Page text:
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The Food and Drug Administration has approved the way forward for emergency use of another experimental Ebola drug — this one made by the Canadian company Tekmira. The drug has been in human trials but they’d been stopped because of FDA concerns over the dose. "We have already responded to requests for the use of our investigational agent in several patients under emergency protocols ...,” Dr. Mark Murray, Tekmira's president and CEO, said in a statement. “We have worked with the FDA and Health Canada to establish this framework and a treatment protocol allowing us to do what we can to help these patients.”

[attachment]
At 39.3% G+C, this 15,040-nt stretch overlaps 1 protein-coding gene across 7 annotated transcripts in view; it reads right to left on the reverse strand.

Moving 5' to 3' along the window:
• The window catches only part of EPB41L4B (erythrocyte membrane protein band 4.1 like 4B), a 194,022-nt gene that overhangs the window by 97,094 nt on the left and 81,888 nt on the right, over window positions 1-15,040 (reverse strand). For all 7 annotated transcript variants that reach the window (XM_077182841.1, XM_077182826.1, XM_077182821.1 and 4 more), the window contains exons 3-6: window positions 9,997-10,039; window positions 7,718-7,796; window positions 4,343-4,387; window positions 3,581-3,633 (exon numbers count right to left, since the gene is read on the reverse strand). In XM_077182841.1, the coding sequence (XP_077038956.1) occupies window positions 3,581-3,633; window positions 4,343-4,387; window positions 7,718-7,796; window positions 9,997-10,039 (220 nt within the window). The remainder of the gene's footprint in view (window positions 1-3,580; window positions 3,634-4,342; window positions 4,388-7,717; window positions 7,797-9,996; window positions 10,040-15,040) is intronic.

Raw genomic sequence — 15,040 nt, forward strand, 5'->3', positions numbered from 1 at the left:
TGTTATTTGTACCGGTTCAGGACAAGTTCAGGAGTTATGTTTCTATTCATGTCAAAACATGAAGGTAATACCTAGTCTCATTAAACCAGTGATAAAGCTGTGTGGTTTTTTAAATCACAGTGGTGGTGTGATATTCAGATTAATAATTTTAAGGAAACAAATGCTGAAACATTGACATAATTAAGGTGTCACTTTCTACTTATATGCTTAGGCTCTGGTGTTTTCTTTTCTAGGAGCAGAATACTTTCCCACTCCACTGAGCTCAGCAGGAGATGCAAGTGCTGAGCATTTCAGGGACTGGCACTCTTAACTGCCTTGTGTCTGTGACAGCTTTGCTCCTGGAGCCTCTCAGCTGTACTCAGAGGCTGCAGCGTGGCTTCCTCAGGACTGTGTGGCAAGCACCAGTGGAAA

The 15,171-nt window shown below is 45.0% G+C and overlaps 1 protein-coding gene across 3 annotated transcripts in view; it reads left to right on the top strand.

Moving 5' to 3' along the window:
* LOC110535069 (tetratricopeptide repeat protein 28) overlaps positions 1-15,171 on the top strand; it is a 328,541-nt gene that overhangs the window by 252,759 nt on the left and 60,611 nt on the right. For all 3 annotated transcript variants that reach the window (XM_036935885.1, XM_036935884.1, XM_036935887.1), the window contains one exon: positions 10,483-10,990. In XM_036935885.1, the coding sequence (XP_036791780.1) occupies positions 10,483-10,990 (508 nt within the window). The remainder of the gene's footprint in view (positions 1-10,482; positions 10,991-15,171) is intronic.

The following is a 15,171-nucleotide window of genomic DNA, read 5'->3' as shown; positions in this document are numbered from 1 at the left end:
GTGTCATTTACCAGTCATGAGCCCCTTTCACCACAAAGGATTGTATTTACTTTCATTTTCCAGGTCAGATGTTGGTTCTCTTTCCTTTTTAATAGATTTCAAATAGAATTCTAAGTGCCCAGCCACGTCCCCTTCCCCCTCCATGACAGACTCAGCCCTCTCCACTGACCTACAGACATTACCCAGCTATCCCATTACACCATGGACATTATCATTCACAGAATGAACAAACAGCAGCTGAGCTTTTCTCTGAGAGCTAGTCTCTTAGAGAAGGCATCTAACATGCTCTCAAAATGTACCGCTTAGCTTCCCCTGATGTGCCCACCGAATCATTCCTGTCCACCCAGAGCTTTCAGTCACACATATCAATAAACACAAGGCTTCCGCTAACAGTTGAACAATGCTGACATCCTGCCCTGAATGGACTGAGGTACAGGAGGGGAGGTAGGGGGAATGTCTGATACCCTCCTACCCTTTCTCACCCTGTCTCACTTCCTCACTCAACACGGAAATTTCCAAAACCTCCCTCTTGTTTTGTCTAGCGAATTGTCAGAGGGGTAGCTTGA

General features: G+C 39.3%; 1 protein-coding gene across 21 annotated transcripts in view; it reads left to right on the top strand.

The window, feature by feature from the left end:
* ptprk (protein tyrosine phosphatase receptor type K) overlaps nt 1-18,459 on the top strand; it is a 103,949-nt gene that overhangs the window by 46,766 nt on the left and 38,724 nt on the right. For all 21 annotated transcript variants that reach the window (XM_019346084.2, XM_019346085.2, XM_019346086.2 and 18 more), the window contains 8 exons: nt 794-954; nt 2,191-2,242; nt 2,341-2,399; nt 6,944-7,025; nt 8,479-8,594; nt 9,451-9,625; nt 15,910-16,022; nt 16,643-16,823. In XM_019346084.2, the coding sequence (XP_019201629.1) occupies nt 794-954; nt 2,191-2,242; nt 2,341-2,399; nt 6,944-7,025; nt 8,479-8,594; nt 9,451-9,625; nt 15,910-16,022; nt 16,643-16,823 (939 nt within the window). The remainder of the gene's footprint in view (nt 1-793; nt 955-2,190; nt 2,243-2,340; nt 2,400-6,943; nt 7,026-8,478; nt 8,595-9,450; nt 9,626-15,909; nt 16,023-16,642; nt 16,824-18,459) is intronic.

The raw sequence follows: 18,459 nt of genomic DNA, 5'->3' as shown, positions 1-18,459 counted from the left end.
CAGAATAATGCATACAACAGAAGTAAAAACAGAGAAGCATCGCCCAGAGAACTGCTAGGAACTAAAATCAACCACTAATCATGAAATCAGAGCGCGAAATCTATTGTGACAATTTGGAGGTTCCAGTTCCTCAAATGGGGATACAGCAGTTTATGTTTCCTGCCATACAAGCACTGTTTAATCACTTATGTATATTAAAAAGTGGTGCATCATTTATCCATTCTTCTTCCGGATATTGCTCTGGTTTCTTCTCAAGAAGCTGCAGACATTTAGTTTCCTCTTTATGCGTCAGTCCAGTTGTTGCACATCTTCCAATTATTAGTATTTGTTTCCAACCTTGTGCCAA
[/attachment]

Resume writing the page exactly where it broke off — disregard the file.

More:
The drug uses bits of genetic material called small interfering RNAs, or siRNAs for short. Viruses kill cells by invading them and taking over their machinery to force them to pump out copy after copy of virus. This drug doesn’t prevent infection, but stops the virus from replicating by attaching to its RNA. “TKM-Ebola has been administered to a number of patients and the repeat infusions have been well tolerated,” Murray said. But he noted that doctors treating Ebola patients usually use more than one treatment at the same time and the doctors who do treat Ebola patients say it is impossible to say whether experimental drugs like TKM-Ebola or ZMapp have helped. Rehydration may be as important, if not more so. The World Health Organization says Ebola has infected at least 5,800 people in the current epidemic, and 2,800 of them have died.
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